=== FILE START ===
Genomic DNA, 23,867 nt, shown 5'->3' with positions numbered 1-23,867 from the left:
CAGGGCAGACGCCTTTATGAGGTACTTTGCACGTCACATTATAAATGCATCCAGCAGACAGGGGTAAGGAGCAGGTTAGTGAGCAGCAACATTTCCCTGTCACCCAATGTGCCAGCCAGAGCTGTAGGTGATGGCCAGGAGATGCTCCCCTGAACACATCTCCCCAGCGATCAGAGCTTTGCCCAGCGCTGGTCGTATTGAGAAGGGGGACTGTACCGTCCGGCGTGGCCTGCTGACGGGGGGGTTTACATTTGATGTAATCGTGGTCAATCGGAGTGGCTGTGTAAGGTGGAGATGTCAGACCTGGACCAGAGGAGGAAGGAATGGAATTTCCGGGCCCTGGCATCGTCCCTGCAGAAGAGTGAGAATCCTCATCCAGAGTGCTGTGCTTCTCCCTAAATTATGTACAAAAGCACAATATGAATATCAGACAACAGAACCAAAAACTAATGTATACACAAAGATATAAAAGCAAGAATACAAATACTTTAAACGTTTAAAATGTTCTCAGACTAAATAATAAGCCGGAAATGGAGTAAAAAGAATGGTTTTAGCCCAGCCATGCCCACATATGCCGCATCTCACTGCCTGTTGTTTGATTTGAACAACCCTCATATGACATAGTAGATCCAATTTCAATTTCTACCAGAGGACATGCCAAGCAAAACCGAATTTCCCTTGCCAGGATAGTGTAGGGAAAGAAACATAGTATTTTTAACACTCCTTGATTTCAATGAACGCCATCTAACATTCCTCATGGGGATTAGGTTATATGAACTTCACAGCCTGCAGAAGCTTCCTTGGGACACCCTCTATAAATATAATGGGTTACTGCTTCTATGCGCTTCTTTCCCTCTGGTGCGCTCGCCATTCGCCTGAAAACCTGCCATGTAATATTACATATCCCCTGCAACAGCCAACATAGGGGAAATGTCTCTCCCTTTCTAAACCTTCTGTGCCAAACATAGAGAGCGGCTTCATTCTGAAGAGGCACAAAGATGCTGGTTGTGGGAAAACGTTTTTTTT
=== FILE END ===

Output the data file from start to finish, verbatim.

Genomic DNA, 23,867 nt, shown 5'->3' with positions numbered 1-23,867 from the left:
CAGGGCAGACGCCTTTATGAGGTACTTTGCACGTCACATTATAAATGCATCCAGCAGACAGGGGTAAGGAGCAGGTTAGTGAGCAGCAACATTTCCCTGTCACCCAATGTGCCAGCCAGAGCTGTAGGTGATGGCCAGGAGATGCTCCCCTGAACACATCTCCCCAGCGATCAGAGCTTTGCCCAGCGCTGGTCGTATTGAGAAGGGGGACTGTACCGTCCGGCGTGGCCTGCTGACGGGGGGGTTTACATTTGATGTAATCGTGGTCAATCGGAGTGGCTGTGTAAGGTGGAGATGTCAGACCTGGACCAGAGGAGGAAGGAATGGAATTTCCGGGCCCTGGCATCGTCCCTGCAGAAGAGTGAGAATCCTCATCCAGAGTGCTGTGCTTCTCCCTAAATTATGTACAAAAGCACAATATGAATATCAGACAACAGAACCAAAAACTAATGTATACACAAAGATATAAAAGCAAGAATACAAATACTTTAAACGTTTAAAATGTTCTCAGACTAAATAATAAGCCGGAAATGGAGTAAAAAGAATGGTTTTAGCCCAGCCATGCCCACATATGCCGCATCTCACTGCCTGTTGTTTGATTTGAACAACCCTCATATGACATAGTAGATCCAATTTCAATTTCTACCAGAGGACATGCCAAGCAAAACCGAATTTCCCTTGCCAGGATAGTGTAGGGAAAGAAACATAGTATTTTTAACACTCCTTGATTTCAATGAACGCCATCTAACATTCCTCATGGGGATTAGGTTATATGAACTTCACAGCCTGCAGAAGCTTCCTTGGGACACCCTCTATAAATATAATGGGTTACTGCTTCTATGCGCTTCTTTCCCTCTGGTGCGCTCGCCATTCGCCTGAAAACCTGCCATGTAATATTACATATCCCCTGCAACAGCCAACATAGGGGAAATGTCTCTCCCTTTCTAAACCTTCTGTGCCAAACATAGAGAGCGGCTTCATTCTGAAGAGGCACAAAGATGCTGGTTGTGGGAAAACGTTTTTTTT